JHS did win summary judgment on Gibson’s counterfeiting claim.  The Lanham Act defines a counterfeit mark as “a spurious mark which is identical with, or substantially indistinguishable from, a registered mark.”  This targets “hard core” infringement, “stitch-for-stitch copies of those of another brand.” JHS argued that each allegedly infringing guitar—guitars including either an allegedly infringing body shape or headstock—bore its trade name.  Guitars are typically identified by the name on the guitar, something that Gibson’s own representatives and experts confirmed (e.g., “If you want to know who made a guitar, you should look at the name that’s on the guitar. That’s common sense”; “I don’t know who manufactured this guitar. It’s a Gibson body shape, certainly, but as we can’t see anything else, I can’t tell you for certain who made that guitar.”).  Every guitar headstock had the JHS trade name, “Vintage” in a stylized font, on the front and “Vintage A John Hornby Skewes Product” on the back.

Gibson argued that “Vintage” wasn’t enough because the word “vintage” might be misunderstood as indicating the age of a guitar rather than as a brand name or source identifier. One of JHS’s own sales managers testified that U.S. consumers were confused by the trade name Vintage because they thought it meant old and not that it was the guitar brand, and Gibson also pointed to several other instances where people were confused by the brand name Vintage and misidentified a JHS guitar as a Gibson.  Gibson also argued that the marks on the back were put where a consumer was unlikely to see them and printed in a small font that was difficult to read.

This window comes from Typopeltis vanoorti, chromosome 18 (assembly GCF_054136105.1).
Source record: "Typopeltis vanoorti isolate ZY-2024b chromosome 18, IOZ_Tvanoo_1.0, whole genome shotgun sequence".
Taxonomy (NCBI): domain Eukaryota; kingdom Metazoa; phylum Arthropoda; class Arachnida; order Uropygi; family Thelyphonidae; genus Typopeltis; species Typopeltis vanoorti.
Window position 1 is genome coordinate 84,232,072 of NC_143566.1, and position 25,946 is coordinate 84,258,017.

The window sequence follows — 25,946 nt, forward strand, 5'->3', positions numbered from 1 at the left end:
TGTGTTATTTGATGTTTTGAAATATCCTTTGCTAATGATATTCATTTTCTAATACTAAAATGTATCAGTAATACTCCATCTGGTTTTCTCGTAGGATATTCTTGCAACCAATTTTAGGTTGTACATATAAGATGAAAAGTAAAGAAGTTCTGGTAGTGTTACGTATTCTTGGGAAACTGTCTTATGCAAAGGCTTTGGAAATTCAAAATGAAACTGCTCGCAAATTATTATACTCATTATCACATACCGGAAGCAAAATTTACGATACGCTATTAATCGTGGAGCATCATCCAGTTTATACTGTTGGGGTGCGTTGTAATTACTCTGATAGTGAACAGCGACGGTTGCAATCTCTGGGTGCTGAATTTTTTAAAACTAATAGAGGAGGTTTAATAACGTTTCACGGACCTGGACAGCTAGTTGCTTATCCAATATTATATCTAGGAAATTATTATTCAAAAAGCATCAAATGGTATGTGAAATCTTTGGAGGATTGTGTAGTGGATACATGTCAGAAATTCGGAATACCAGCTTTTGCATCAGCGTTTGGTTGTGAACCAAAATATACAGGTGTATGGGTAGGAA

The court determined that no reasonable jury could find that JHS used counterfeit Gibson marks. “Without determining the specific level of similarity, if any, between the guitars, the court finds that the body shapes and headstocks of the JHS guitars in question are not identical or substantially indistinguishable from the Gibson body shapes and headstocks.” Along with those differences, the parties both acknowledged that guitars are typically identified by the branding on the headstock.  “[N]o rational jury could find that a particular body shape or headstock stamped with a different guitar brand is a counterfeit of a Gibson trademark.”   Even if a consumer might read a “Vintage” ad as a reference to an older guitar, “it is implausible that a consumer looking at a guitar would understand the stylized Vintage logo to be an indicator of the guitar’s age rather than a brand name.”  Distinguishing the Costco/Tiffany ring case as one in which Costco used the Tiffany mark to identify essentially identical copies of the Tiffany design, the court observed that inconspicuous disclaimers might be insufficient to defeat a counterfeiting claim based on product design trade dress, but “[t]o find that anything less than an ‘identical’ or ‘substantially indistinguishable’ product can give rise to a counterfeit claim would risk rendering ‘all trademark infringement claims ... counterfeiting claims.”